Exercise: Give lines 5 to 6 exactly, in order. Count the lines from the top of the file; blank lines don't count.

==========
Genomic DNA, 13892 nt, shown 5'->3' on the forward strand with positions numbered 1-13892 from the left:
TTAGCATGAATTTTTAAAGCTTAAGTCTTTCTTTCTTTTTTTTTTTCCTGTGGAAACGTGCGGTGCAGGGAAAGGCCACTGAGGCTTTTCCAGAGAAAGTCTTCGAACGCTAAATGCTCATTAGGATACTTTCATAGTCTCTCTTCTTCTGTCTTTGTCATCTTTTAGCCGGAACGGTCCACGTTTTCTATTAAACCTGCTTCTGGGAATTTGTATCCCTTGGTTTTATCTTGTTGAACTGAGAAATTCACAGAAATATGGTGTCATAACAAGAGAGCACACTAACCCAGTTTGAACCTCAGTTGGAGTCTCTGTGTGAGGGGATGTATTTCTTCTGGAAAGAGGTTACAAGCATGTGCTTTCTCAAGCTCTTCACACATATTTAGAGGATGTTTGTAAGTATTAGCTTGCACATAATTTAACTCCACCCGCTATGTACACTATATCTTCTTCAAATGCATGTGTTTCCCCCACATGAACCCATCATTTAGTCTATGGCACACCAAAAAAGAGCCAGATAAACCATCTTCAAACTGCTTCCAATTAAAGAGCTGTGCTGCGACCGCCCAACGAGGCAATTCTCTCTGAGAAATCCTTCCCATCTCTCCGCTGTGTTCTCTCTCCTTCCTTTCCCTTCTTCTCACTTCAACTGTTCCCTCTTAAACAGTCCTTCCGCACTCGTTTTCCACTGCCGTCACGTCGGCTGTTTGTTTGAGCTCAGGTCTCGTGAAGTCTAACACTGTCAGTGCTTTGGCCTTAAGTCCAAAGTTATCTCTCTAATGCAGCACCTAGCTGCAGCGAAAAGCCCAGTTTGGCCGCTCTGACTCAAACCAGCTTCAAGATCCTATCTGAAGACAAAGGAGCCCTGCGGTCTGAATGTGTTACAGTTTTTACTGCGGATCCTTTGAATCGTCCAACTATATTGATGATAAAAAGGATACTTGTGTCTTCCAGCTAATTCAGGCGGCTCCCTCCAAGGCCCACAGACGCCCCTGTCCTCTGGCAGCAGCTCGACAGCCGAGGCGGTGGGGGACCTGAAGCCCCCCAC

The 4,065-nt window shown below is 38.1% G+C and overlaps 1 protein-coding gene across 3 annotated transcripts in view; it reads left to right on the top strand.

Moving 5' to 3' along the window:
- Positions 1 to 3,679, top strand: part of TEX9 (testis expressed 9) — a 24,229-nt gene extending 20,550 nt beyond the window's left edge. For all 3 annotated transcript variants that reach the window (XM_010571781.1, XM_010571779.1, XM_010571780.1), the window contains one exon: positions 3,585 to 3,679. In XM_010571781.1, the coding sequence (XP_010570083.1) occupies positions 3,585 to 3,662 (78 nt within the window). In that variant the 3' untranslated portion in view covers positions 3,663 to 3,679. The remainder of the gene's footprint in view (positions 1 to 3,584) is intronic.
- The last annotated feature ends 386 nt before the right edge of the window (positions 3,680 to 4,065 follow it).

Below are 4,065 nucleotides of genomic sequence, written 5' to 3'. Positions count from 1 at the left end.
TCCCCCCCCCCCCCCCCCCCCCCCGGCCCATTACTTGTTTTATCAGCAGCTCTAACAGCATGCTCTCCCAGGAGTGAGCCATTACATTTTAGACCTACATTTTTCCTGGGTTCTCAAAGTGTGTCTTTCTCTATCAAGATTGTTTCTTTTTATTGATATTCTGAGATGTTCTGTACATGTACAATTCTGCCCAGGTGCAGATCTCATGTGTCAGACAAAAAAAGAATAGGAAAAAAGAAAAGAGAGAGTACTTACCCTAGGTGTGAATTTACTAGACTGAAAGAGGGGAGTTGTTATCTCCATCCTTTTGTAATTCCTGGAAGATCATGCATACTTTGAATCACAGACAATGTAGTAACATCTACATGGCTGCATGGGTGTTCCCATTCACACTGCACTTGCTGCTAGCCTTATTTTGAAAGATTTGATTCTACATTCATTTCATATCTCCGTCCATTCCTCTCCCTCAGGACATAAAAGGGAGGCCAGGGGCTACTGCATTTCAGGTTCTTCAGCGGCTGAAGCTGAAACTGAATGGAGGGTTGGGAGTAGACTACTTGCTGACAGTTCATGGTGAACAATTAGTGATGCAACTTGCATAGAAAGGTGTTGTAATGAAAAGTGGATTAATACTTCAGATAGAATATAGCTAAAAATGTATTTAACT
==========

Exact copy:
- Positions 1 to 3,679, top strand: part of TEX9 (testis expressed 9) — a 24,229-nt gene extending 20,550 nt beyond the window's left edge. For all 3 annotated transcript variants that reach the window (XM_010571781.1, XM_010571779.1, XM_010571780.1), the window contains one exon: positions 3,585 to 3,679. In XM_010571781.1, the coding sequence (XP_010570083.1) occupies positions 3,585 to 3,662 (78 nt within the window). In that variant the 3' untranslated portion in view covers positions 3,663 to 3,679. The remainder of the gene's footprint in view (positions 1 to 3,584) is intronic.
- The last annotated feature ends 386 nt before the right edge of the window (positions 3,680 to 4,065 follow it).